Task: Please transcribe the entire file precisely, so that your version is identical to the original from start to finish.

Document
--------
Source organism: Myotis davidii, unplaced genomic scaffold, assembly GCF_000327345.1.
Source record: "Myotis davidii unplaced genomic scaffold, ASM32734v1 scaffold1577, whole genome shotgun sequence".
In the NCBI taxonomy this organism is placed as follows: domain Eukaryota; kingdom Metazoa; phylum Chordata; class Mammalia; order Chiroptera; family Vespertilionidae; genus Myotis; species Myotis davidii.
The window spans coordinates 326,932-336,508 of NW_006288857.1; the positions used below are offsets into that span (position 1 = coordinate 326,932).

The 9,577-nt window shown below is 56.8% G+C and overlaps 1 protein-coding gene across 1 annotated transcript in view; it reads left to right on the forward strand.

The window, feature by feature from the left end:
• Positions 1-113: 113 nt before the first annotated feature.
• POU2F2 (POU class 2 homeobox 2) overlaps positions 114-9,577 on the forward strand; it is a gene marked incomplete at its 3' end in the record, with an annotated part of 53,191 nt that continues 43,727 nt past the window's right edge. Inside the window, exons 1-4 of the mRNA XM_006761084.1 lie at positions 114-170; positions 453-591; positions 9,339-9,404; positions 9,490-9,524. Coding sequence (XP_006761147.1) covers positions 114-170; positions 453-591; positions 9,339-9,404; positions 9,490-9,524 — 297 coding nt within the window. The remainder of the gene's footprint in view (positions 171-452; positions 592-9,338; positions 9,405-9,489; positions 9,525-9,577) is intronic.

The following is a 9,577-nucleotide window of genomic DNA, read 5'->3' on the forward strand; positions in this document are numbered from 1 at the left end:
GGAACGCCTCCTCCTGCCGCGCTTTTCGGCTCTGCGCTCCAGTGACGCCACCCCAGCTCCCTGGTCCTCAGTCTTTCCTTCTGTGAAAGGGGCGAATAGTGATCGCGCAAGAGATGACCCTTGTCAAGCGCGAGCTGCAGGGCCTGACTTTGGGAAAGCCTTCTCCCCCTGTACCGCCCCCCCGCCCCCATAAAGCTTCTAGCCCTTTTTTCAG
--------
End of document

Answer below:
Source organism: Myotis davidii, unplaced genomic scaffold, assembly GCF_000327345.1.
Source record: "Myotis davidii unplaced genomic scaffold, ASM32734v1 scaffold1577, whole genome shotgun sequence".
In the NCBI taxonomy this organism is placed as follows: domain Eukaryota; kingdom Metazoa; phylum Chordata; class Mammalia; order Chiroptera; family Vespertilionidae; genus Myotis; species Myotis davidii.
The window spans coordinates 326,932-336,508 of NW_006288857.1; the positions used below are offsets into that span (position 1 = coordinate 326,932).

The 9,577-nt window shown below is 56.8% G+C and overlaps 1 protein-coding gene across 1 annotated transcript in view; it reads left to right on the forward strand.

The window, feature by feature from the left end:
• Positions 1-113: 113 nt before the first annotated feature.
• POU2F2 (POU class 2 homeobox 2) overlaps positions 114-9,577 on the forward strand; it is a gene marked incomplete at its 3' end in the record, with an annotated part of 53,191 nt that continues 43,727 nt past the window's right edge. Inside the window, exons 1-4 of the mRNA XM_006761084.1 lie at positions 114-170; positions 453-591; positions 9,339-9,404; positions 9,490-9,524. Coding sequence (XP_006761147.1) covers positions 114-170; positions 453-591; positions 9,339-9,404; positions 9,490-9,524 — 297 coding nt within the window. The remainder of the gene's footprint in view (positions 171-452; positions 592-9,338; positions 9,405-9,489; positions 9,525-9,577) is intronic.

The following is a 9,577-nucleotide window of genomic DNA, read 5'->3' on the forward strand; positions in this document are numbered from 1 at the left end:
GGAACGCCTCCTCCTGCCGCGCTTTTCGGCTCTGCGCTCCAGTGACGCCACCCCAGCTCCCTGGTCCTCAGTCTTTCCTTCTGTGAAAGGGGCGAATAGTGATCGCGCAAGAGATGACCCTTGTCAAGCGCGAGCTGCAGGGCCTGACTTTGGGAAAGCCTTCTCCCCCTGTACCGCCCCCCCGCCCCCATAAAGCTTCTAGCCCTTTTTTCAG